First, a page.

- Review of the Literature (this should be a comprehensive discussion of all relevant research and scholarly opinions).
- Critique and Analysis of the Literature (in this section, students are expected to demonstrate the knowledge and skills necessary to critique both theoretical and methodological aspects of the literature.
- Recommendations (the review and critique of the literature should support these policy, operations, or law-related recommendations).
- References Cited (see APA guidelines for reference pages)
- Appendix or Appendices (if applicable)
Grading/Evaluation of the Area Paper
Faculty will use the following guidelines to grade the area paper. A ten point scale will be used. A passing grade will be a grade of seven or above.
- Is the title concisely stated?
- Does the title convey the content of the paper?
- Does the introduction expand of the title in a significant manner?
- Does the introduction relate closely to the content of the paper rather than wander around the problem, discipline or topic?
- Does the introduction include introductory remarks about the nature of the problem, topic, and related question(s)?
Statement of Problem
- Is it clear that the problem is significant and warrants investigation?
- Is it clear to the reader what aspects of the problem are going to be researched and discussed?
- Is the problem too big or too small for a comprehensive examination?
- To the best of the reader's knowledge, has this problem already been solved? If so, what is the purpose of the area paper?
- Is the problem appropriate for this field of study?
Significance of Problem
- Are the reasons for conducting this research clearly and forcefully stated?
- Is the reader convinced that finding the answer to this problem will make a difference to anyone other than the researcher?
- Does the writer identify and group(s) that might benefit from the research?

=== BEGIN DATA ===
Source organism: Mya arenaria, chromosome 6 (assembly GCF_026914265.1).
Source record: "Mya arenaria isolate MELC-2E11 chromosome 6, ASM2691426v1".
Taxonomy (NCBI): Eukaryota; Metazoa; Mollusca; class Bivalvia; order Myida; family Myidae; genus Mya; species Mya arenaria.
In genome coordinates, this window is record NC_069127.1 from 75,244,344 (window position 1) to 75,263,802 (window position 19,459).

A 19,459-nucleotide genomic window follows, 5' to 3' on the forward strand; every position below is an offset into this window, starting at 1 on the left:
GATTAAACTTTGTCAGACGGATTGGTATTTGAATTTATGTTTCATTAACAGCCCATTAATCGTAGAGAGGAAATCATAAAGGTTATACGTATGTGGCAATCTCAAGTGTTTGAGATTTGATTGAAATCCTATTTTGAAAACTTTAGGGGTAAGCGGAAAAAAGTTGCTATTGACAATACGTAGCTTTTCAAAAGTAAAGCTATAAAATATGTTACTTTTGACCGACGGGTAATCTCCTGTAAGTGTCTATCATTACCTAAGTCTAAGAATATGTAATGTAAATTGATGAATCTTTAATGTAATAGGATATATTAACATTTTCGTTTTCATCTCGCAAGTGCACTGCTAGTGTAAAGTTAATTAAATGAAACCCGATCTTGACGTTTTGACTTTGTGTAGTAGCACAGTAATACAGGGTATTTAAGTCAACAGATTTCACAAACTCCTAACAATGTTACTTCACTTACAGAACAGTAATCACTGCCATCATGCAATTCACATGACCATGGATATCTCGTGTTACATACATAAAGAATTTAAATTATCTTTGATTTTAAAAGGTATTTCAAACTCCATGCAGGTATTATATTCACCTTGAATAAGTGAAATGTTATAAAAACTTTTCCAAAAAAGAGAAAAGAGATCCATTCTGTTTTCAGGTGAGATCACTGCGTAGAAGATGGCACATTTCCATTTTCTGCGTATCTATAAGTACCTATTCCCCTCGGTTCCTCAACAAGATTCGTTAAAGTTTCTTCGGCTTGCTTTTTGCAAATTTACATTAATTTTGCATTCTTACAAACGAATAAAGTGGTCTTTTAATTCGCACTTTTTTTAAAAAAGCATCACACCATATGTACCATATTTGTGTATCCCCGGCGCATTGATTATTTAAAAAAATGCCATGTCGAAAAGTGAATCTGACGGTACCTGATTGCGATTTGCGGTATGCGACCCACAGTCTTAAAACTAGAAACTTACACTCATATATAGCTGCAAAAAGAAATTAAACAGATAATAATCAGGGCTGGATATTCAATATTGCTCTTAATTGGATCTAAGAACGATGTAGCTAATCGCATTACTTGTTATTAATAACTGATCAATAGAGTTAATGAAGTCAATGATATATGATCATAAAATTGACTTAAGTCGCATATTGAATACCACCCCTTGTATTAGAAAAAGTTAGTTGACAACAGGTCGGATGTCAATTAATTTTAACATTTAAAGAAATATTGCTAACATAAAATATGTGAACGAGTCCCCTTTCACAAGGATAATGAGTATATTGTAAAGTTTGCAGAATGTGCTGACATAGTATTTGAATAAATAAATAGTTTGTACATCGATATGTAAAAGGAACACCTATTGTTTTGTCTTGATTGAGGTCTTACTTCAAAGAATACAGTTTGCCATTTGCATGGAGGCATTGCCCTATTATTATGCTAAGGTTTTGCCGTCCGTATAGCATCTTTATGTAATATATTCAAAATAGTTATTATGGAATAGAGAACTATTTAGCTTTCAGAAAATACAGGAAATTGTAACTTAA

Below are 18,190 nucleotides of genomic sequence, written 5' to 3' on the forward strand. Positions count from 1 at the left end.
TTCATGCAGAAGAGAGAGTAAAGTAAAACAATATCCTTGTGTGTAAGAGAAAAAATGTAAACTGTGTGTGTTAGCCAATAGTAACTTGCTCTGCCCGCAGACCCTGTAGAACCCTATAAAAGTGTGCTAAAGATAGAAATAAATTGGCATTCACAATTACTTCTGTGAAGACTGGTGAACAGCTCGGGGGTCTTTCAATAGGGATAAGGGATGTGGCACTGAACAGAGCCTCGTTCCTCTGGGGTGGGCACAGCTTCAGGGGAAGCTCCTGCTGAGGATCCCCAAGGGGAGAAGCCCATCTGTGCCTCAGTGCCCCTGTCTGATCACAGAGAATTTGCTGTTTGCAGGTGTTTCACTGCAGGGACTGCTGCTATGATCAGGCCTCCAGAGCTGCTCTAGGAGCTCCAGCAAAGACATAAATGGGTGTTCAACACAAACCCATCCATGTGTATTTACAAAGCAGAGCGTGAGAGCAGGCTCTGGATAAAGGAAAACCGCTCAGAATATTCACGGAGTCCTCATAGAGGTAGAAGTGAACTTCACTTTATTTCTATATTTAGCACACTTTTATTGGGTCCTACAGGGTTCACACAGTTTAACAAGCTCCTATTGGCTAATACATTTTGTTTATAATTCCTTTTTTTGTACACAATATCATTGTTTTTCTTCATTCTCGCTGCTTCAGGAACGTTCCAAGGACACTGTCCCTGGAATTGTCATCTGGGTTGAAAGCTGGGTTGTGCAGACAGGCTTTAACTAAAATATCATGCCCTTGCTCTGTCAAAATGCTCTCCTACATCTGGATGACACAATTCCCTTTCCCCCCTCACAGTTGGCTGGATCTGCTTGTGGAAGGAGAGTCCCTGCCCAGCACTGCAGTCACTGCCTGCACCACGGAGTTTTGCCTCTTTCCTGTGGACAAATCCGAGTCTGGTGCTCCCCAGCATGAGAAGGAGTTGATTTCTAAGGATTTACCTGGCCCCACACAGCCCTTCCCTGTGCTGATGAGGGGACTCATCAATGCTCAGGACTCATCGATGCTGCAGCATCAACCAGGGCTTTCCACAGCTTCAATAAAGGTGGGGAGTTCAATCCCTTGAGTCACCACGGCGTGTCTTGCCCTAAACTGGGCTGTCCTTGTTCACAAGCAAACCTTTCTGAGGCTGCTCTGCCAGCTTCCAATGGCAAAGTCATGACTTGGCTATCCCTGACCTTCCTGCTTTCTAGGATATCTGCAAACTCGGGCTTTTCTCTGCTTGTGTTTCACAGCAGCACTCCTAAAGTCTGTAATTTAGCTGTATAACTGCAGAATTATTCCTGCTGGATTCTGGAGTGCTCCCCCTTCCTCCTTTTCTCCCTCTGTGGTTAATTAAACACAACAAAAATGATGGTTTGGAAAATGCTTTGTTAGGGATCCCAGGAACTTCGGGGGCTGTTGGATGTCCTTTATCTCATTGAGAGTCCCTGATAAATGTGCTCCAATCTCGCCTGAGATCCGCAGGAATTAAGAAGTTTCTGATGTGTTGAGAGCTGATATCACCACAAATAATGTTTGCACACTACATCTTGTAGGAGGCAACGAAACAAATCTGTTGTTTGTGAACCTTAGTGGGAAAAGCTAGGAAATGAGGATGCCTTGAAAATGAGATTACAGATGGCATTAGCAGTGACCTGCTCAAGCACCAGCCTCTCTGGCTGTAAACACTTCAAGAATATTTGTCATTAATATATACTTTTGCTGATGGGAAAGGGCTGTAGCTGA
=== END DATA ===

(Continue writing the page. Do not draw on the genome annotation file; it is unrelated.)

- Does that discussion show an understanding of the history surrounding the problem?
Review of Related Literature
- Is the literature review focused on the problem?
- Does the literature review include all of the significant research related to the problem?
- Is the previous research integrated with the student's work or merely enumerated?
- Is there a logical sequence to the reporting of the literature?
- Is the reader convinced that a comprehensive literature search has been conducted?
- Are the findings discussed adequately and meaningfully?
Critique and Analysis of the Literature
- Has the student demonstrated the knowledge required to identify, discuss, and critique the theoretical aspects of the literature (e.g. criminological theory, administrative theory, policy development or planning theory, etc.)?
- Are the implications of findings discussed?
- Has the student demonstrated the knowledge and skills required to discuss and critique the methodological aspects of the literature?
- Are research limitations recognized?
- Are suggestions offered regarding avenues to extend research in this area?
- If applicable, are clear legal, policy or program related recommendations made?
- Are the recommendations clearly supported by the literature?
- Is the conclusion concise, intelligent and well thought-out?
- Does the conclusion incorporate all aspects of the paper (i.e. literature review, research data, findings, and recommendations)?
- Does the conclusion logically conclude the paper?
- Are the references written in accordance with APA standards?
- Are all references on the reference page cited in the text and in accordance with APA standards?
- Has the student demonstrated a mastery of the topic?
- Has the student demonstrated a graduate-level writing ability?
- Has the student communicated effectively?